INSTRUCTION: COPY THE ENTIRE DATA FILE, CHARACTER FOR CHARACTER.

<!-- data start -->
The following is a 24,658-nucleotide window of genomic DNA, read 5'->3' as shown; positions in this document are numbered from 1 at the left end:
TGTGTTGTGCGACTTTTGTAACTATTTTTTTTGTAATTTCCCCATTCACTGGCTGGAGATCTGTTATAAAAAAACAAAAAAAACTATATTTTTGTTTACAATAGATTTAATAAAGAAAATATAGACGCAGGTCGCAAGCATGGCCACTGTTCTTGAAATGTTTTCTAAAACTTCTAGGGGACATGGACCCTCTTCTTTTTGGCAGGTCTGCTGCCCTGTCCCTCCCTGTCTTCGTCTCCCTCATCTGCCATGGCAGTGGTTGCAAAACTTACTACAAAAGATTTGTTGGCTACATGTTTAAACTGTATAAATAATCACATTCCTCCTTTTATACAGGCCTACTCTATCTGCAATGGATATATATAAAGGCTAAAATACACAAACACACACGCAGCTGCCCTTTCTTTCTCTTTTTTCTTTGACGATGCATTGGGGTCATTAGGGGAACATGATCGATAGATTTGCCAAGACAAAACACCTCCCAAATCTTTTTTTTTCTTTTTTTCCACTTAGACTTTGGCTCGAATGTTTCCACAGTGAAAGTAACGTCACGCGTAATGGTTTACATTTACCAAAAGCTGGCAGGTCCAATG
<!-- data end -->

The following is a 24,658-nucleotide window of genomic DNA, read 5'->3' as shown; positions in this document are numbered from 1 at the left end:
TGTGTTGTGCGACTTTTGTAACTATTTTTTTTGTAATTTCCCCATTCACTGGCTGGAGATCTGTTATAAAAAAACAAAAAAAACTATATTTTTGTTTACAATAGATTTAATAAAGAAAATATAGACGCAGGTCGCAAGCATGGCCACTGTTCTTGAAATGTTTTCTAAAACTTCTAGGGGACATGGACCCTCTTCTTTTTGGCAGGTCTGCTGCCCTGTCCCTCCCTGTCTTCGTCTCCCTCATCTGCCATGGCAGTGGTTGCAAAACTTACTACAAAAGATTTGTTGGCTACATGTTTAAACTGTATAAATAATCACATTCCTCCTTTTATACAGGCCTACTCTATCTGCAATGGATATATATAAAGGCTAAAATACACAAACACACACGCAGCTGCCCTTTCTTTCTCTTTTTTCTTTGACGATGCATTGGGGTCATTAGGGGAACATGATCGATAGATTTGCCAAGACAAAACACCTCCCAAATCTTTTTTTTTCTTTTTTTCCACTTAGACTTTGGCTCGAATGTTTCCACAGTGAAAGTAACGTCACGCGTAATGGTTTACATTTACCAAAAGCTGGCAGGTCCAATG